Microsoft seals carbon capture deal with Occidental

On Tuesday, tech giant Microsoft signed a landmark carbon capture agreement with 1PointFive, a subsidiary of Occidental Petroleum, as major technology companies address the increasing carbon footprint associated with artificial intelligence.

Under this deal, Microsoft will purchase 500,000 metric tons of carbon dioxide removal (CDR) credits over six years. This agreement represents the largest single purchase of CDR credits using direct air capture (DAC) technology to date. DAC, which extracts CO2 directly from the atmosphere, is gaining popularity among tech firms aiming to achieve ambitious net-zero emission targets.

“Energy demand across the technology industry is increasing, and we believe direct air capture is uniquely suited to remove residual emissions and further climate goals,” said Michael Avery, president of 1PointFive.

DAC is one of several methods being explored to combat climate change, although it has faced criticism for potentially being seen as an unproven alternative to more challenging political measures.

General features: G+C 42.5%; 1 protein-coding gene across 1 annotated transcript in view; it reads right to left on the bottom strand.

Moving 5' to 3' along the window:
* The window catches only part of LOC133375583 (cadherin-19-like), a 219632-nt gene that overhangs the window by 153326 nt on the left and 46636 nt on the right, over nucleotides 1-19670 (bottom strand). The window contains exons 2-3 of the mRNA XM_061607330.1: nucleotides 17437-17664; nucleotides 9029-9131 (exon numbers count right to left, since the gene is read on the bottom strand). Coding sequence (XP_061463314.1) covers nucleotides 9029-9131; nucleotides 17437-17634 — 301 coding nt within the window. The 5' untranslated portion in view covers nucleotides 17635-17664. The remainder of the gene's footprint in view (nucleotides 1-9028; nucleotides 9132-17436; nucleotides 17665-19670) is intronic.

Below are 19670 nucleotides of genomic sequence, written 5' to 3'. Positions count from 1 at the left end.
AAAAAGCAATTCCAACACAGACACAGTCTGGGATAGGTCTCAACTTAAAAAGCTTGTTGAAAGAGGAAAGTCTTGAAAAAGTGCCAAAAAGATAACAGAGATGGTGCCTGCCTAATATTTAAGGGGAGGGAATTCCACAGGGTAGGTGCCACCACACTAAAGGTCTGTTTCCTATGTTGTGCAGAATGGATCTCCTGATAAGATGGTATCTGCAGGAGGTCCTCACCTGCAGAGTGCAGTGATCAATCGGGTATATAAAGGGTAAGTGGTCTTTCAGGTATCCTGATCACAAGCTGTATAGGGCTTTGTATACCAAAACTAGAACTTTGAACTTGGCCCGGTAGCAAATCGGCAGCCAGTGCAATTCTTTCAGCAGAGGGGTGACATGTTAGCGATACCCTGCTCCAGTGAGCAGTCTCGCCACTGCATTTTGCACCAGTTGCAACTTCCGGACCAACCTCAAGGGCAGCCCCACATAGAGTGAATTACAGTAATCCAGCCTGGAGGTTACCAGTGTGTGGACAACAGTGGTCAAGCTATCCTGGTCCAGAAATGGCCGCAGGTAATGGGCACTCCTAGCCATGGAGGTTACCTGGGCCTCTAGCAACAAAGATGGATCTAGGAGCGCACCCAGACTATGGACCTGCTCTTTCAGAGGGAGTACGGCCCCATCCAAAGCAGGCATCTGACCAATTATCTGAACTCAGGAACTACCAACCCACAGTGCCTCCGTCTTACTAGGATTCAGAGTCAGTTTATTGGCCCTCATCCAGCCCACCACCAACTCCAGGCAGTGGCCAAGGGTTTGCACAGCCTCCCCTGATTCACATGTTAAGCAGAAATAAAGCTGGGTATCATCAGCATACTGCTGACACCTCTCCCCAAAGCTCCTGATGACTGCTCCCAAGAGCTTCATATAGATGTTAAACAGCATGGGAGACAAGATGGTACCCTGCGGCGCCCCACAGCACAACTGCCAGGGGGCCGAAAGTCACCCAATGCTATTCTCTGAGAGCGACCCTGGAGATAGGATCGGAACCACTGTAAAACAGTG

This agreement follows a similar deal between Amazon and 1PointFive last year, involving the purchase of 250,000 metric tons of carbon removal over a decade. Both Microsoft and Amazon’s CDR credits will be generated by Stratos, 1PointFive’s first industrial-scale DAC facility currently under construction in Texas. These deals allow Microsoft and Amazon to offset their emissions by paying 1PointFive to remove carbon from the atmosphere and store it underground.

Previously, carbon capture processes typically involved extracting CO2 from industrial sources and either storing it underground or repurposing it for products like synthetic fuels or chemicals. While the UN Intergovernmental Panel on Climate Change (IPCC) considers carbon capture technology essential for limiting global warming, critics worry it may be viewed as an easy solution, potentially discouraging necessary emission reductions.

The urgency of these deals is underscored by the rising emissions from the heavy computing power needed for generative AI. Google recently reported an increase in its greenhouse gas emissions for 2023, attributed to powering data centers that support AI operations. Similarly, Microsoft’s latest sustainability report showed a 29 percent increase in greenhouse gas emissions last year compared to 2020.

Experts note that companies like Microsoft, Amazon, Airbus, and Lego are willing to pay upwards of $1,000 per ton of CO2 captured and stored as carbon credits to offset their emissions.

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